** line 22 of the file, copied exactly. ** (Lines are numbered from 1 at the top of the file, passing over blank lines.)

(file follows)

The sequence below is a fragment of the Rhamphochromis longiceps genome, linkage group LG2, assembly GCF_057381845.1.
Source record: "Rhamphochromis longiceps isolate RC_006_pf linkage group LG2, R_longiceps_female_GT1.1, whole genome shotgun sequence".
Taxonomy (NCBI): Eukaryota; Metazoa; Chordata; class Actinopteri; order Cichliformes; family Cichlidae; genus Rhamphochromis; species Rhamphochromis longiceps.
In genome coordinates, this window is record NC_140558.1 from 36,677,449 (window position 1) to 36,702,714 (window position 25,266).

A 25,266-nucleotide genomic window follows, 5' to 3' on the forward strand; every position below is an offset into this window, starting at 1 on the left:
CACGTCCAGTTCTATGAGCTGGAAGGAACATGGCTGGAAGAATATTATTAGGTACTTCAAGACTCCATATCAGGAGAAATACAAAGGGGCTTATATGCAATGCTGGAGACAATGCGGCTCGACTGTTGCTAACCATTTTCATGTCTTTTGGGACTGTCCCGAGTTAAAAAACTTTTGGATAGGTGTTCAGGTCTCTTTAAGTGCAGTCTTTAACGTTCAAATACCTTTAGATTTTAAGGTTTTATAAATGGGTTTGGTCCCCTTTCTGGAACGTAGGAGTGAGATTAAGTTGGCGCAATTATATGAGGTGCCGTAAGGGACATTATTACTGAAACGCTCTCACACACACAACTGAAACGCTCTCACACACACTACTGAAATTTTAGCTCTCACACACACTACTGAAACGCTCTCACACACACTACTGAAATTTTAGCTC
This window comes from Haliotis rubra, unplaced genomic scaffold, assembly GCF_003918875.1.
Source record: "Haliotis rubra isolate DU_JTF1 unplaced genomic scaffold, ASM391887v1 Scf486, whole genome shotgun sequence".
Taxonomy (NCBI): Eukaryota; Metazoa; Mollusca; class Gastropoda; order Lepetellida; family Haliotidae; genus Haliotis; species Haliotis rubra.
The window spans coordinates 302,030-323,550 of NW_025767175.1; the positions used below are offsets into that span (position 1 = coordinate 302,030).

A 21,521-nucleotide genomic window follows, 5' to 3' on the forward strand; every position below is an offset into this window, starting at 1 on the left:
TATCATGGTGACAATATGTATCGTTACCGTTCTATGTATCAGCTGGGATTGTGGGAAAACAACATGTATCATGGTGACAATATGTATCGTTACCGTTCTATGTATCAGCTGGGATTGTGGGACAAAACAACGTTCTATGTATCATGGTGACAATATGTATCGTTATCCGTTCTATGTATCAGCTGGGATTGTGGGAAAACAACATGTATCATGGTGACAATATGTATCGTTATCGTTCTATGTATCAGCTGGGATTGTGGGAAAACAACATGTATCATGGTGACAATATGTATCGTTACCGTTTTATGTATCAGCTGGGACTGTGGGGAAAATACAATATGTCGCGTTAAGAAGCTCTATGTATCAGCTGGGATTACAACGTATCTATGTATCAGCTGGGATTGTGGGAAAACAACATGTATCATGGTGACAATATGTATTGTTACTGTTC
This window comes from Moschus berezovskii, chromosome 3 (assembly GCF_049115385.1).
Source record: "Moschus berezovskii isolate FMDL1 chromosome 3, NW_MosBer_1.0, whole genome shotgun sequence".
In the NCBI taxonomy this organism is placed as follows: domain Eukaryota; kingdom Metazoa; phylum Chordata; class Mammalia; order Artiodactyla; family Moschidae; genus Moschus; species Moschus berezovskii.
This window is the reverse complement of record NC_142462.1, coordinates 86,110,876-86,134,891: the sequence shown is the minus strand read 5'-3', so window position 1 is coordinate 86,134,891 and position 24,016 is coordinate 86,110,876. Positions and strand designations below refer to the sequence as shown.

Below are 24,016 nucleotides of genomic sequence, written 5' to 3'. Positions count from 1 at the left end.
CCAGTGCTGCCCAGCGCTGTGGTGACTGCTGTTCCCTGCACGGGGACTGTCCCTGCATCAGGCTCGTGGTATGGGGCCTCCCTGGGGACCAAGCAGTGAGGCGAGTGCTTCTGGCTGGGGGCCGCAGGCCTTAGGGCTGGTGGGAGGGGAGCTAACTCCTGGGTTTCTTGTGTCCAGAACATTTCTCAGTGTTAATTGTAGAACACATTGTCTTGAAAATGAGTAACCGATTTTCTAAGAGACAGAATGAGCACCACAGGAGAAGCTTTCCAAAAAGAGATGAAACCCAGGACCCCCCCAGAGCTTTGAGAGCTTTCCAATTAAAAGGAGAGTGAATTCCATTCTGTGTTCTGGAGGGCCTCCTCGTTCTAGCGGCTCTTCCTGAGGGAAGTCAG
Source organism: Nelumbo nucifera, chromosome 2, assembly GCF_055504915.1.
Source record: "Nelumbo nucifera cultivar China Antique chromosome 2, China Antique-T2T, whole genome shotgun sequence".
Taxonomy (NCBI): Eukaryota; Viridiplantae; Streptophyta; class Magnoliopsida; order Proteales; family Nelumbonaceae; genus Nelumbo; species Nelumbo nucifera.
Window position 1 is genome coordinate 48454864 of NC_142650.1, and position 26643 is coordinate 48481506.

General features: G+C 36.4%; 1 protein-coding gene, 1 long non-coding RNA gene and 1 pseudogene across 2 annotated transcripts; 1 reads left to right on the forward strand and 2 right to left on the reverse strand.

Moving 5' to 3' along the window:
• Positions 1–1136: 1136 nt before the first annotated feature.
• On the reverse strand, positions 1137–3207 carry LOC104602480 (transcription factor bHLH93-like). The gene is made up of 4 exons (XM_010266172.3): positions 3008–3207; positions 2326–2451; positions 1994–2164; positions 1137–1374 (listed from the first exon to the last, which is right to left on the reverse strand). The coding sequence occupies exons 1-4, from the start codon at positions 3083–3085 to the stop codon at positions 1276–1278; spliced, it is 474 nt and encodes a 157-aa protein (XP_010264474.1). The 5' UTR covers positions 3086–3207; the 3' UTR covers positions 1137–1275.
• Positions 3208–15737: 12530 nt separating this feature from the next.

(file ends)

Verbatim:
Window position 1 is genome coordinate 48454864 of NC_142650.1, and position 26643 is coordinate 48481506.